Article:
Horses can help healing

October 13, 2008 10:06:11 AM PDT
Hippotherapy is a new type of physical therapy for kids with disabilities. The word "hippotherapy" is derived from a Greek word meaning "horse." It's essentially therapy on horseback. WHO CAN BENEFIT? According to the J. F. Shea Therapeutic Riding Center in San Juan Capistrano, Calif., children with as many as 50 distinct disabilities could benefit from hippotherapy. Some of the most common disabilities that are treated with the therapy include:

  • Cerebral palsy
  • Muscular dystrophy
  • Autism
  • Down syndrome
  • Blindness
  • Deafness
  • Spinal cord injuries
  • Head Trauma
  • Stroke
  • HOW DOES IT WORK? Because a horse's pelvis moves identically to a human's pelvis, hippotherapy stimulates the human walk better than any other piece of rehabilitation equipment. In this form of treatment, the horse's body moves in the same motions as humans walk. Riders are positioned sideways to work trunk muscles and backwards to improve balance. Standing on the horse builds coordination. The goals are to improve posture, balance, mobility and function, but the therapy may also have a positive effect on psychological, cognitive and behavioral functions.

    WHO PERFORMS THE THERAPY? Specially-trained physical and occupational therapists direct the movement of the horse, analyze the child's responses, and adjust the treatment accordingly.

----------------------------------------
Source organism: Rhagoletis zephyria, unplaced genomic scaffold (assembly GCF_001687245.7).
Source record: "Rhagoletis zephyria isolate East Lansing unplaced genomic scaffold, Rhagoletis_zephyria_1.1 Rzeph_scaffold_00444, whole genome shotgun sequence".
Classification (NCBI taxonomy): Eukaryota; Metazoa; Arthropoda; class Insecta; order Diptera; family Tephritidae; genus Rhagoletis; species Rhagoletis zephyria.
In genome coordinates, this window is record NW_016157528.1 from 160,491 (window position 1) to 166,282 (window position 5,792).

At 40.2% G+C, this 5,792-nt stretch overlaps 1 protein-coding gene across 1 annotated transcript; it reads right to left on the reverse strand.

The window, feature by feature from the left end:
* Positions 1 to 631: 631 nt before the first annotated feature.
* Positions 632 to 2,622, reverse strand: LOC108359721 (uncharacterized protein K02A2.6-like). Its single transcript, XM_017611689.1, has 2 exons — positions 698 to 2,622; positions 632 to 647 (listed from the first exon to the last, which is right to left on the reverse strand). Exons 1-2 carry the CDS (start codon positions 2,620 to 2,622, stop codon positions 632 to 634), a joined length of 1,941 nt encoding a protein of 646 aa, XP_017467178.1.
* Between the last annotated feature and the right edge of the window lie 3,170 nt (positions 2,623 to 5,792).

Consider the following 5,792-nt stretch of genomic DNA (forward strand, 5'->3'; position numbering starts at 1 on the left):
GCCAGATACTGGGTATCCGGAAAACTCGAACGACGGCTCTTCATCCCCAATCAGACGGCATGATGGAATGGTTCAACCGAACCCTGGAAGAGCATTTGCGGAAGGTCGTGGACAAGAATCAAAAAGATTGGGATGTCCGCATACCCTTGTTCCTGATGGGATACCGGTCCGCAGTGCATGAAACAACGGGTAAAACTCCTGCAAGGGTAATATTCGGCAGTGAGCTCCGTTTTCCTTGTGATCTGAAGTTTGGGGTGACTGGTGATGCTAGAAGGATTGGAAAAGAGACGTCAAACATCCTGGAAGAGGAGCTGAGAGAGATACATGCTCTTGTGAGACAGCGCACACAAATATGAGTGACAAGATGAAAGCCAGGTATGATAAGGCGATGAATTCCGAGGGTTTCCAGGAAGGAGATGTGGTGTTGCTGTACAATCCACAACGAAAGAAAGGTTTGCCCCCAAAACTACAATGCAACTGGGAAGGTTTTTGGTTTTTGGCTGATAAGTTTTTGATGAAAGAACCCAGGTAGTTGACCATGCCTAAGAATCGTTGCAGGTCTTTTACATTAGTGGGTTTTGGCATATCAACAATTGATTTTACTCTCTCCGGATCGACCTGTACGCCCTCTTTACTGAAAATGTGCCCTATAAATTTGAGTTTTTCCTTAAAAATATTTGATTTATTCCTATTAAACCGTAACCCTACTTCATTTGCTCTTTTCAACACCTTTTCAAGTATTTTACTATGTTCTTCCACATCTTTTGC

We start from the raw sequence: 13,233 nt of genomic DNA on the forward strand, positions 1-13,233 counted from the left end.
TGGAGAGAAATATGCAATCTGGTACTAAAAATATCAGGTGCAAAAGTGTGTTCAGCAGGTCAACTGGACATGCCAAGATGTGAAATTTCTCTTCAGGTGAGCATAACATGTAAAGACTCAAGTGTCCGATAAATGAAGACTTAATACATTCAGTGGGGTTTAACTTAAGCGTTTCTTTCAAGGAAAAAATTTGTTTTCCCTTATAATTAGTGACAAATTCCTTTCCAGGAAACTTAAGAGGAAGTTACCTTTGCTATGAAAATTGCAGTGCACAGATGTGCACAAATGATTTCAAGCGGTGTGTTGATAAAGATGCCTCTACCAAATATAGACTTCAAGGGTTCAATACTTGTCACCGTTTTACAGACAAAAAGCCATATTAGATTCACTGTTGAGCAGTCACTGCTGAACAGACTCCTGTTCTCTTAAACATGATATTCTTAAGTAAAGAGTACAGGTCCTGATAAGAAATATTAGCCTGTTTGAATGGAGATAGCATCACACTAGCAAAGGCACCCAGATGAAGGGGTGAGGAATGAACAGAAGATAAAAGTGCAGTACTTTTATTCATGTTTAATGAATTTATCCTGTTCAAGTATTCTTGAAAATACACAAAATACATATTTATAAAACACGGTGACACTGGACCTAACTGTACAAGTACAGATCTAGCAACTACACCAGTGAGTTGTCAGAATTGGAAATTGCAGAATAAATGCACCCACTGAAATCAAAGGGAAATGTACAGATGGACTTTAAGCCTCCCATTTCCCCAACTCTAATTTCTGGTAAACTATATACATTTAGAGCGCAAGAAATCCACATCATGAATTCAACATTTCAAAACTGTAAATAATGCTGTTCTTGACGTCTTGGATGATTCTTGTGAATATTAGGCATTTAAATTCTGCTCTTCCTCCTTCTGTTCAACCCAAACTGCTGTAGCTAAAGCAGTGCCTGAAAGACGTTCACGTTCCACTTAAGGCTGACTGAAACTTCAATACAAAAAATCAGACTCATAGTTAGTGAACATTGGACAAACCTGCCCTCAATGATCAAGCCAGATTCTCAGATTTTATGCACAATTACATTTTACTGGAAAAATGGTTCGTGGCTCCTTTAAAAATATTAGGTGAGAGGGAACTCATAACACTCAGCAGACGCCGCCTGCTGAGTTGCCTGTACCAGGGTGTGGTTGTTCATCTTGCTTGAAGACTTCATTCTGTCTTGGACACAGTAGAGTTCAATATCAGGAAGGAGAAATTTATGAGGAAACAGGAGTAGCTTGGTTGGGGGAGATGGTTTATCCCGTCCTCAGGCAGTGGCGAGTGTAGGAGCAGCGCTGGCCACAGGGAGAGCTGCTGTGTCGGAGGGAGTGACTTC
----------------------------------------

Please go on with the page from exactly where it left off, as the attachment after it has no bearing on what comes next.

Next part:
AMAZING RESULTS: Many children experience exceptional results after hippotherapy. Adam Wolf is a 9-year-old who wasn't able to walk before the therapy. In fact, doctors said he might never even be able to sit up after he was diagnosed with cerebral palsy. After several months of therapeutic horseback riding, Adam is able to walk short distances on his own.

    WHERE CAN IT GET IT? There are more than 600 therapeutic riding centers in the United States. The cost for a session runs about $90. However, traditional clinical physical therapy can cost up to $175 per session. The best way to find a riding center in your area is to contact the North American Riding for Handicapped Association at http://www.narha.org.

    For More Information, Contact:

    Dana Green
    J. F. Shea Therapeutic Riding Center
    San Juan Capistrano, CA
    (949) 240-8441 ext. 109
    (800) 369-RIDE (nationwide)
    http://www.sheacenter.org
    http://www.narha.org


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